3rd-degree murder count could be reinstated in George Floyd’s death
A three-judge panel said Hennepin County District Judge Peter Cahill erred when he rejected a prosecution motion to reinstate the third-degree murder charge against Derek Chauvin.
MINNEAPOLIS — The Minnesota Court of Appeals on Friday ordered a judge to reconsider adding a third-degree murder charge against a former Minneapolis police officer charged in George Floyd’s death, handing a potential victory to prosecutors.
A three-judge panel said Hennepin County District Judge Peter Cahill erred when he rejected a prosecution motion to reinstate the third-degree murder charge against Derek Chauvin. The panel said Cahill should have followed the precedent set by the appeals court last month when it affirmed the third-degree murder conviction of former officer Mohamed Noor in the 2017 shooting death of Justine Ruszczyk Damond. The unarmed Australian woman had called 911 to report a possible sexual assault.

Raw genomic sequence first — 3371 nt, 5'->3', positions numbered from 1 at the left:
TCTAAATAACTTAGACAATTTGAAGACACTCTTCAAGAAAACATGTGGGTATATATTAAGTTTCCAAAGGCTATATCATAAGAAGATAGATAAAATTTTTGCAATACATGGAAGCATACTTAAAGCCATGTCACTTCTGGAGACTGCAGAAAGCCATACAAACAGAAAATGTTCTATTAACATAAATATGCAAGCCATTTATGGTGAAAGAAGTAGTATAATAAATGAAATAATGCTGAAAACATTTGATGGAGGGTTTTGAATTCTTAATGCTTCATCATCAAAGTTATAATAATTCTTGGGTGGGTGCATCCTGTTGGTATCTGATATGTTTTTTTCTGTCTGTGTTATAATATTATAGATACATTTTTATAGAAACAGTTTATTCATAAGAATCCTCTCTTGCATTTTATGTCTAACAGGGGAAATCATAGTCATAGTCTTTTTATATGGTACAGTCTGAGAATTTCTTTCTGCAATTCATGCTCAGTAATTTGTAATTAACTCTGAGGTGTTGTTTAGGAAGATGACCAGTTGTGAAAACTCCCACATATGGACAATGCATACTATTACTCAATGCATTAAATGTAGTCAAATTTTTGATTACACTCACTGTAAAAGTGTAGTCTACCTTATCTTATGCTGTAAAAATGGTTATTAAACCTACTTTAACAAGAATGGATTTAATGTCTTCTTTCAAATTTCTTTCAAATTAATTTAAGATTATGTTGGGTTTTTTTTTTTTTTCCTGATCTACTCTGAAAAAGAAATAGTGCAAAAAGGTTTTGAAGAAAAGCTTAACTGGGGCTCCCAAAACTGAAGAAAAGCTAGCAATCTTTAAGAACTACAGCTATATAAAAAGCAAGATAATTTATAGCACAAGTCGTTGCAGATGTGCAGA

The appeals court sent the case back to Cahill for a ruling consistent with its ruling in the Noor case.
Jury selection is scheduled to begin Monday in the trial of Chauvin, who is currently charged with second-degree murder and manslaughter.
It was not immediately clear if Friday’s ruling would force a delay in jury selection for Chauvin’s case, which is due to start Monday. Prosecutors did not immediately return a message seeking comment on whether they would seek a delay. Chauvin’s attorney had no comment.
A reinstated third-degree murder count could increase the prosecution’s odds of getting a murder conviction.
Floyd, who was Black, died May 25 after Chauvin, who is white, pressed his knee on Floyd’s neck while he was handcuffed and pleading that he couldn’t breathe. In the wake of his death, protests spread worldwide and forced a painful reckoning on racial justice.